On Sunday morning, yet another, more powerful earthquake struck central Italy near the disaster-plagued town of Norcia, causing untold damage.
The 6.6 magnitude quake was the most forceful in Italy since 1980 and could be felt clearly throughout a 100-mile radius in central Italy, with reports of the quake’s effects as far north as the Veneto region and as far south as Apulia. The quake struck at 7:40am, lasting for several seconds, and was followed by a number of smaller aftershocks.
The town of Norcia, birthplace of Saint Benedict, the 6th-century founder of western monasticism, saw tremendous devastation, and the Basilica bearing the Saint’s name was demolished.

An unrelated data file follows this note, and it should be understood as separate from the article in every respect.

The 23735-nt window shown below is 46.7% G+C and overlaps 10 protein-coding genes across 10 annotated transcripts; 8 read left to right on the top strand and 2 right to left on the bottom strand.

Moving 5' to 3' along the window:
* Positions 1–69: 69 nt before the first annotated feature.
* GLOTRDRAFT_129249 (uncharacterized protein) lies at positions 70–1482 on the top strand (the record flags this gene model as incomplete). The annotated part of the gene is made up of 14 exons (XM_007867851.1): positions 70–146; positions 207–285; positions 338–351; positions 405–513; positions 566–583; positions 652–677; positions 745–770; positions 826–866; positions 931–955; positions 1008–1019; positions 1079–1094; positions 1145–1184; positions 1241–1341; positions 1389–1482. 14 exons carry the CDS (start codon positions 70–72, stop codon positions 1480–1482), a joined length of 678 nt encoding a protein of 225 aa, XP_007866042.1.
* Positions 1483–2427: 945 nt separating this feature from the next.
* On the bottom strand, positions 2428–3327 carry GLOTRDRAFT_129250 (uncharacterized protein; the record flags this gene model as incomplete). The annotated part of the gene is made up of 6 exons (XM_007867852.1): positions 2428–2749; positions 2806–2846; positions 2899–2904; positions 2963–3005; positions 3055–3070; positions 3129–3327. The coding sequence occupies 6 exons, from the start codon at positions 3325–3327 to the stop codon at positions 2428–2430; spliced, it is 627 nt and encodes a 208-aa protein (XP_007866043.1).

— The Monks of Norcia (@monksofnorcia) October 30, 2016
Aleandro Petrucci, the mayor of nearby Arquata del Tronto, said that the entire municipality is in ruins and “now we are no longer a town.”
— EMSC (@LastQuake) October 30, 2016
In Rome, officials closed down the city’s subway system Sunday morning as a precaution, waiting for an assessment on possible structural damage to the facilities.
Sunday’s quake came nearly two months after a major earthquake killed almost 300 people and destroyed several towns in central Italy, and just three days after three consecutive tremors rocked the same area at two-hour intervals.
According to seismologist Alberto Michelini, Sunday’s earthquake “occurred along the same fault system and is part of the sequence that began in August and is now progressing.”
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